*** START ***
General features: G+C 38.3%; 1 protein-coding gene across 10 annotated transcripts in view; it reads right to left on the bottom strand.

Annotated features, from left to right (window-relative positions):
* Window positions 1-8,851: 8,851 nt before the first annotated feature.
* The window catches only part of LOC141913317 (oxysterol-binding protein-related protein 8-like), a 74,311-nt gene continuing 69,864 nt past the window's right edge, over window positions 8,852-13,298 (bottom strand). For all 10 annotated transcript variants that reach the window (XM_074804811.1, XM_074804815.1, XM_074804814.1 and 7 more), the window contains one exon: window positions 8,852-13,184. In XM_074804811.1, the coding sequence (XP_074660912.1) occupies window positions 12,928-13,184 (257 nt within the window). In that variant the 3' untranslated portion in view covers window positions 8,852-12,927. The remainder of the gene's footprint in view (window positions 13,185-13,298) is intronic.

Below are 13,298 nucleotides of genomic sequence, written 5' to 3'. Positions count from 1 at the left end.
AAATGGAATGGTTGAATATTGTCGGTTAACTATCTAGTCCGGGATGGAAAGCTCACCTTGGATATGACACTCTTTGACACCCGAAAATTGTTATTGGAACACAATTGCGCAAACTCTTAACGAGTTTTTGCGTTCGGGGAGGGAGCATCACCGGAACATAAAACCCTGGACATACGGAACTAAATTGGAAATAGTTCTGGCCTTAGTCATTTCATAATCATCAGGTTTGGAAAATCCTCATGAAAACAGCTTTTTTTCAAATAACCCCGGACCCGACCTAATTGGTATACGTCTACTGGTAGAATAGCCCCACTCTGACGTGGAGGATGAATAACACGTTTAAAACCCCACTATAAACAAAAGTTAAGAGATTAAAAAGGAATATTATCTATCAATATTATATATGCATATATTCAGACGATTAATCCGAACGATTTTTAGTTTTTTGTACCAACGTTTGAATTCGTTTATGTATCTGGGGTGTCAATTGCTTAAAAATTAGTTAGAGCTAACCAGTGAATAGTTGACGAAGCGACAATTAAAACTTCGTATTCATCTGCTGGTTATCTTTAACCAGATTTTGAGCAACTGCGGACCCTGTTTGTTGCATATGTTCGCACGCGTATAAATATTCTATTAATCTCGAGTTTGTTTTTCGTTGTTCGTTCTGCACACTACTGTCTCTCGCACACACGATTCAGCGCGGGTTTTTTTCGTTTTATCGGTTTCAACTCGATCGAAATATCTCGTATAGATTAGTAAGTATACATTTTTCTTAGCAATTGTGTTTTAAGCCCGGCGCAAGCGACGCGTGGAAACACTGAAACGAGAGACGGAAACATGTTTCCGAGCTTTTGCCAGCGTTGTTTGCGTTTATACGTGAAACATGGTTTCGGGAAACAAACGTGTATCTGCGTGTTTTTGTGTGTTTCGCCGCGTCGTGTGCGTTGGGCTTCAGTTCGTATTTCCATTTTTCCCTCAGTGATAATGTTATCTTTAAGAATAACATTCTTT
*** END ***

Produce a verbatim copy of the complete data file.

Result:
General features: G+C 38.3%; 1 protein-coding gene across 10 annotated transcripts in view; it reads right to left on the bottom strand.

Annotated features, from left to right (window-relative positions):
* Window positions 1-8,851: 8,851 nt before the first annotated feature.
* The window catches only part of LOC141913317 (oxysterol-binding protein-related protein 8-like), a 74,311-nt gene continuing 69,864 nt past the window's right edge, over window positions 8,852-13,298 (bottom strand). For all 10 annotated transcript variants that reach the window (XM_074804811.1, XM_074804815.1, XM_074804814.1 and 7 more), the window contains one exon: window positions 8,852-13,184. In XM_074804811.1, the coding sequence (XP_074660912.1) occupies window positions 12,928-13,184 (257 nt within the window). In that variant the 3' untranslated portion in view covers window positions 8,852-12,927. The remainder of the gene's footprint in view (window positions 13,185-13,298) is intronic.

Below are 13,298 nucleotides of genomic sequence, written 5' to 3'. Positions count from 1 at the left end.
AAATGGAATGGTTGAATATTGTCGGTTAACTATCTAGTCCGGGATGGAAAGCTCACCTTGGATATGACACTCTTTGACACCCGAAAATTGTTATTGGAACACAATTGCGCAAACTCTTAACGAGTTTTTGCGTTCGGGGAGGGAGCATCACCGGAACATAAAACCCTGGACATACGGAACTAAATTGGAAATAGTTCTGGCCTTAGTCATTTCATAATCATCAGGTTTGGAAAATCCTCATGAAAACAGCTTTTTTTCAAATAACCCCGGACCCGACCTAATTGGTATACGTCTACTGGTAGAATAGCCCCACTCTGACGTGGAGGATGAATAACACGTTTAAAACCCCACTATAAACAAAAGTTAAGAGATTAAAAAGGAATATTATCTATCAATATTATATATGCATATATTCAGACGATTAATCCGAACGATTTTTAGTTTTTTGTACCAACGTTTGAATTCGTTTATGTATCTGGGGTGTCAATTGCTTAAAAATTAGTTAGAGCTAACCAGTGAATAGTTGACGAAGCGACAATTAAAACTTCGTATTCATCTGCTGGTTATCTTTAACCAGATTTTGAGCAACTGCGGACCCTGTTTGTTGCATATGTTCGCACGCGTATAAATATTCTATTAATCTCGAGTTTGTTTTTCGTTGTTCGTTCTGCACACTACTGTCTCTCGCACACACGATTCAGCGCGGGTTTTTTTCGTTTTATCGGTTTCAACTCGATCGAAATATCTCGTATAGATTAGTAAGTATACATTTTTCTTAGCAATTGTGTTTTAAGCCCGGCGCAAGCGACGCGTGGAAACACTGAAACGAGAGACGGAAACATGTTTCCGAGCTTTTGCCAGCGTTGTTTGCGTTTATACGTGAAACATGGTTTCGGGAAACAAACGTGTATCTGCGTGTTTTTGTGTGTTTCGCCGCGTCGTGTGCGTTGGGCTTCAGTTCGTATTTCCATTTTTCCCTCAGTGATAATGTTATCTTTAAGAATAACATTCTTT